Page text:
Irit R. Rasooly 1 , Rinad S. Beidas 2 , 3 , 4 , Courtney Benjamin Wolk 2 , 4 , Frances Barg 5 , Christopher P. Landrigan 6 , 7 , 8 , Amanda Schondelmeyer 9 , 10 , 11 , Patrick W. Brady 9 , 10 , 11 , Lisa M. McLeod 12 , 13 , Christopher P. Bonafide , 1 , 4 , 14 , for the Pediatric Research in Inpatient Settings (PRIS) Network
15 May 2019
Deimplementation, the systematic elimination of low-value practices, has emerged as an important focus within implementation science. Bronchiolitis is the leading cause of infant hospitalization. Among stable inpatients with bronchiolitis who do not require supplemental oxygen, continuous pulse oximetry monitoring is recognized as an overused, low-value practice in pediatric hospital medicine. There is strong scientific evidence and practice guideline support for limiting pulse oximetry monitoring of stable children with bronchiolitis who do not require supplemental oxygen, yet the practice remains common. This study aims to (1) characterize the extent of this overuse in hospitals located in the USA and Canada, (2) identify barriers and facilitators of successful deimplementation of continuous pulse oximetry monitoring in bronchiolitis, and (3) develop consensus strategies for large-scale deimplementation. In addition to identifying feasible strategies for deimplementation, this study will test the feasibility of data collection approaches to be employed in a large-scale deimplementation trial.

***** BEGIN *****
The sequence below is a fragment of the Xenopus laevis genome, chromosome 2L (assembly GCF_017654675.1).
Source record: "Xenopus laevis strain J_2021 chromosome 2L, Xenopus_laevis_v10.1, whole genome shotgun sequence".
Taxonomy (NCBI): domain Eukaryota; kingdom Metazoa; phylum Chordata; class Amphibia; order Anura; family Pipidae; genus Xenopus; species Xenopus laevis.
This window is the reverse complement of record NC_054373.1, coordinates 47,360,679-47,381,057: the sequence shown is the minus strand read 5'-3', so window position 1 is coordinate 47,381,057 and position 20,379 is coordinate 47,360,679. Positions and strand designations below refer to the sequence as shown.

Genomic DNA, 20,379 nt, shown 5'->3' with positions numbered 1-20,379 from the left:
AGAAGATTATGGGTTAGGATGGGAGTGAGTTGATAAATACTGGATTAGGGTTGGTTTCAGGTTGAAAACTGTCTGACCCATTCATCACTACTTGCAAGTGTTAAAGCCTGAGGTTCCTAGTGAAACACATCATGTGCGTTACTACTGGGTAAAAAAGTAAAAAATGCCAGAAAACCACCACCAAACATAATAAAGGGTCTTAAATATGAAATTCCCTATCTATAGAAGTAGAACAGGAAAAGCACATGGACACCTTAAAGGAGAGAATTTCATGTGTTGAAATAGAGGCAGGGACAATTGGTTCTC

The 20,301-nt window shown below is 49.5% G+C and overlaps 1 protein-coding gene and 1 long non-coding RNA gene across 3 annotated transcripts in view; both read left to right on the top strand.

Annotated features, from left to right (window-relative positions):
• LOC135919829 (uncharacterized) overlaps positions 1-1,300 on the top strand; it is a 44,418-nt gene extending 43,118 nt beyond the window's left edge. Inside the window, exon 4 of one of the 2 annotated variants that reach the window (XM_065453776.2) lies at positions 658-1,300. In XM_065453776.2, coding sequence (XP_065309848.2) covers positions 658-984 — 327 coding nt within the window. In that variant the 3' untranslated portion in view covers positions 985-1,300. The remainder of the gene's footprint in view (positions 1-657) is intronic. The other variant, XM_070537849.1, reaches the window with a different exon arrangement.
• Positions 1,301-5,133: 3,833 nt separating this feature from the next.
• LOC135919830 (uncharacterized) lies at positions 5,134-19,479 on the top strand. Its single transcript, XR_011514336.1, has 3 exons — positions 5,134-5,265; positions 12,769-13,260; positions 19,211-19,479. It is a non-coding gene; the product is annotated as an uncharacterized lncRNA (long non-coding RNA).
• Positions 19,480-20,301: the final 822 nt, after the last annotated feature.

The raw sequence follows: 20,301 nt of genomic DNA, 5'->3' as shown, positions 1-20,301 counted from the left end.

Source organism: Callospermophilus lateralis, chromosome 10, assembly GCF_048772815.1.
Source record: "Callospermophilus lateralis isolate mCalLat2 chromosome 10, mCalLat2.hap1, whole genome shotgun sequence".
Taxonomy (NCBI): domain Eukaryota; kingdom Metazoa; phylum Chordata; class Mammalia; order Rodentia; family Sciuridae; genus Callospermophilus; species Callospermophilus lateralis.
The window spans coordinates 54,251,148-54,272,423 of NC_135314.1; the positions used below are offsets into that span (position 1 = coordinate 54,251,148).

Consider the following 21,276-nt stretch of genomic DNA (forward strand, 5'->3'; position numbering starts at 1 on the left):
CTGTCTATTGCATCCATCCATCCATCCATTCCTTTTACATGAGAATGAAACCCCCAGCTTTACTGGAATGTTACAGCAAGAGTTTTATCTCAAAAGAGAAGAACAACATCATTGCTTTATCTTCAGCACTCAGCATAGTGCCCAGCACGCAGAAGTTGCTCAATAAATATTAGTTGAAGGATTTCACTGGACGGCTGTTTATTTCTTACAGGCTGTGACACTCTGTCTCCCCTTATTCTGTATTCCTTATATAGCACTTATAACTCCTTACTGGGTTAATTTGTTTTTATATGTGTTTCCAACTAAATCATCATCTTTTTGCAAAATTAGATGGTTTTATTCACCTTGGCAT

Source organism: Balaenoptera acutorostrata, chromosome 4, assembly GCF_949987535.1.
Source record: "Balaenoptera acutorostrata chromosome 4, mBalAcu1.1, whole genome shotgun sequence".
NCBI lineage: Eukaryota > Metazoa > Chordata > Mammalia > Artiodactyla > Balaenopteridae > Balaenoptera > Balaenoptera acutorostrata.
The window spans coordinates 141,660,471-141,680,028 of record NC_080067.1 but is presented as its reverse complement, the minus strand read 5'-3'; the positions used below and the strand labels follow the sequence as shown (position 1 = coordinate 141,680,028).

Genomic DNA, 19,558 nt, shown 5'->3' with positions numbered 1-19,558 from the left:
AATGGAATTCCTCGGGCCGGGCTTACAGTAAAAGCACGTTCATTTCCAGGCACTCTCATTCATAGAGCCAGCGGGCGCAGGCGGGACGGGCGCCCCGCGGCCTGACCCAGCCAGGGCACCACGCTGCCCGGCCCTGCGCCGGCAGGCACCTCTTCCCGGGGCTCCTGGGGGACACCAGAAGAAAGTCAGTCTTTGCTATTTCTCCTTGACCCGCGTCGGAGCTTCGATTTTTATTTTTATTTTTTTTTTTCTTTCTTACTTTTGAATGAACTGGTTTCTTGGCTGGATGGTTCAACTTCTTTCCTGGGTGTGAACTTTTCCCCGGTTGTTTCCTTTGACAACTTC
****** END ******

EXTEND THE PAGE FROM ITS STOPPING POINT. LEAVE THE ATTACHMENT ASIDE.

This multicenter study will be performed in approximately 38 hospitals in the Pediatric Research in Inpatient Settings Network. In Aim 1, we will determine the rate of overuse within each hospital by performing repeated cross-sectional observational sampling of continuous pulse oximetry monitoring of stable bronchiolitis patients age 8 weeks through 23 months who do not require supplemental oxygen. In Aim 2, we will use the Consolidated Framework for Implementation Research (CFIR) as a framework for semi-structured interviews with key stakeholders (physician, nurse, respiratory therapist, administrator, and parent) at the highest- and lowest-overuse hospitals to understand barriers and facilitators of continuous pulse oximetry monitoring deimplementation. In Aim 3, we will use a theory-based causal model to match the identified barriers and facilitators to potential strategies for deimplementation. Candidate strategies will be discussed with a panel of stakeholders from hospitals with high rates of overuse to assess feasibility and acceptability. A questionnaire ranking strategies based on feasibility, acceptability, and impact will be administered to a broader group of stakeholders to arrive at consensus about promising strategies for large-scale deimplementation to be tested in a subsequent trial.
Effective strategies for deimplementing continuous pulse oximetry monitoring of stable patients with bronchiolitis have not been well characterized. The findings of this study will provide further understanding of factors that facilitate deimplementation in pediatric hospital settings and provide pilot and feasibility data to inform a trial of large-scale deimplementation of this overused practice.
Not applicable. This study does not meet the World Health Organization definition of a clinical trial.